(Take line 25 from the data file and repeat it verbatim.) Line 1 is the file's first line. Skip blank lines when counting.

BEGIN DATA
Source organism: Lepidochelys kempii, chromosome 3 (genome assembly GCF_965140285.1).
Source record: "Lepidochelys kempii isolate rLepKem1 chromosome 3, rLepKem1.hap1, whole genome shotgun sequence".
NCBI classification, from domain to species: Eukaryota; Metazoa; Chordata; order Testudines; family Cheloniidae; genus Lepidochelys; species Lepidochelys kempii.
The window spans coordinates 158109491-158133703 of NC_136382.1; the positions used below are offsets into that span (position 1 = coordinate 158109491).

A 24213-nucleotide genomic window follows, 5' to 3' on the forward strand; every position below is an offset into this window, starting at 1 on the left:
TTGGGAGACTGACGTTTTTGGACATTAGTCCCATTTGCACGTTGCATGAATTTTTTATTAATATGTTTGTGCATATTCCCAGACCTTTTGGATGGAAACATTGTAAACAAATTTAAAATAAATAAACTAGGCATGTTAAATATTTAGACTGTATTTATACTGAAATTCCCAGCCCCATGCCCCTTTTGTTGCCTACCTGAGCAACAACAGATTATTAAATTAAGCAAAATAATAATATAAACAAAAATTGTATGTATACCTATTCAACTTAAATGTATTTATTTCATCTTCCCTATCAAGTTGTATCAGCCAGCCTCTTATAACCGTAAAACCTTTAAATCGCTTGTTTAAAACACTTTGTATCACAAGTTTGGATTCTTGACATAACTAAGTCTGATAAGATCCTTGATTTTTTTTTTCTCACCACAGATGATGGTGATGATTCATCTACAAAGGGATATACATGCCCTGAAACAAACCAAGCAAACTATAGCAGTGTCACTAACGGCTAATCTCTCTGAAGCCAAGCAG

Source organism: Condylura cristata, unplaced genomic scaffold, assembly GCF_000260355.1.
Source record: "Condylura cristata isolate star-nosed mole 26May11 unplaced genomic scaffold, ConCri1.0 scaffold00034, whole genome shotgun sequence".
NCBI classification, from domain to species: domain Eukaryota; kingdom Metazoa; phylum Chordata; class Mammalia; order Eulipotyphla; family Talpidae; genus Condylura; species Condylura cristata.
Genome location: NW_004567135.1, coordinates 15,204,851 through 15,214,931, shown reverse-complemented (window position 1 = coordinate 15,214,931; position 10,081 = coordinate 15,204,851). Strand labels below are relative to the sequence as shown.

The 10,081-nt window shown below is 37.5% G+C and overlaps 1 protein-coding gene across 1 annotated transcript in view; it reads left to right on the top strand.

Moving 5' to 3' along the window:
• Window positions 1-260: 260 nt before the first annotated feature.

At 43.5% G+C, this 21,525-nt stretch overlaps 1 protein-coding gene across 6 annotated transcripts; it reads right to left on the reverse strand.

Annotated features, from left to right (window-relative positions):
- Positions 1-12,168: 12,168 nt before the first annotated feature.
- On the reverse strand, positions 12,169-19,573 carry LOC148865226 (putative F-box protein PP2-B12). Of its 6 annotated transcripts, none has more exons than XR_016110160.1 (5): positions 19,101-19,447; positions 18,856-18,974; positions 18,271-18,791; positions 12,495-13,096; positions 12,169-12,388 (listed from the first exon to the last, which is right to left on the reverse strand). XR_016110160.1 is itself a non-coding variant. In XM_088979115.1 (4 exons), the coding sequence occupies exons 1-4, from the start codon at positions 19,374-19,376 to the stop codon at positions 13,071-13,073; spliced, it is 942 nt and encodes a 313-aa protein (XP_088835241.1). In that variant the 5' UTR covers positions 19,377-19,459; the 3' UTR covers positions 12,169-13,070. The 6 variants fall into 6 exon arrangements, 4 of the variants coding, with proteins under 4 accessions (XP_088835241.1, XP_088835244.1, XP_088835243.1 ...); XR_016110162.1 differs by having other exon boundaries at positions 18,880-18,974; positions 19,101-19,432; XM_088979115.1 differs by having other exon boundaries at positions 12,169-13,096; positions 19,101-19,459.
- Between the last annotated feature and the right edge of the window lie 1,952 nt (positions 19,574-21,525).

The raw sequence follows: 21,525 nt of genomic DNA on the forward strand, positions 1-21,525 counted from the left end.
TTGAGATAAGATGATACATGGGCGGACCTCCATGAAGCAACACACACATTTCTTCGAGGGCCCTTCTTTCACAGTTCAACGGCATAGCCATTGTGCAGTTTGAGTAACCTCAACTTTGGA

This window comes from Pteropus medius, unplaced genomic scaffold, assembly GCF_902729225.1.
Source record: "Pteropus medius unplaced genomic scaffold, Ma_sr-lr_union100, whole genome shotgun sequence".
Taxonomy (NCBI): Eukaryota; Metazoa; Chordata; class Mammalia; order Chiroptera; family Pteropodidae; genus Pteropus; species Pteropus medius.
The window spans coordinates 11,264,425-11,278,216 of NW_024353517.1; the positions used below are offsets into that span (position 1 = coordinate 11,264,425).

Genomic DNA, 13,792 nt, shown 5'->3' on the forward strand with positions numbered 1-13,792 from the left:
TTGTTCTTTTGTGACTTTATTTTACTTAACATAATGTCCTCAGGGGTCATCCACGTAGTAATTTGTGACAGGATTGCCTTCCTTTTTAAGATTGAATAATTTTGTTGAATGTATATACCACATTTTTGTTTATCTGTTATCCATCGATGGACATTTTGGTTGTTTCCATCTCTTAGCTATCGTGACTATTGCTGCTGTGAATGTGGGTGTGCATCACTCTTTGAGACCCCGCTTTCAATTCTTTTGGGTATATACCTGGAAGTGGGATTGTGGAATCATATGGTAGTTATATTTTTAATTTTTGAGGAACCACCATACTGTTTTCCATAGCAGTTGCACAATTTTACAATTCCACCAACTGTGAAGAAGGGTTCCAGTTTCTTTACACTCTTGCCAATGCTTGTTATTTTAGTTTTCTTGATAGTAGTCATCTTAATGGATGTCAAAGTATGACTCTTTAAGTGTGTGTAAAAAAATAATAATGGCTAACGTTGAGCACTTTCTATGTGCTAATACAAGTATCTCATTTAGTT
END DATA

Genomic DNA, 13,792 nt, shown 5'->3' on the forward strand with positions numbered 1-13,792 from the left: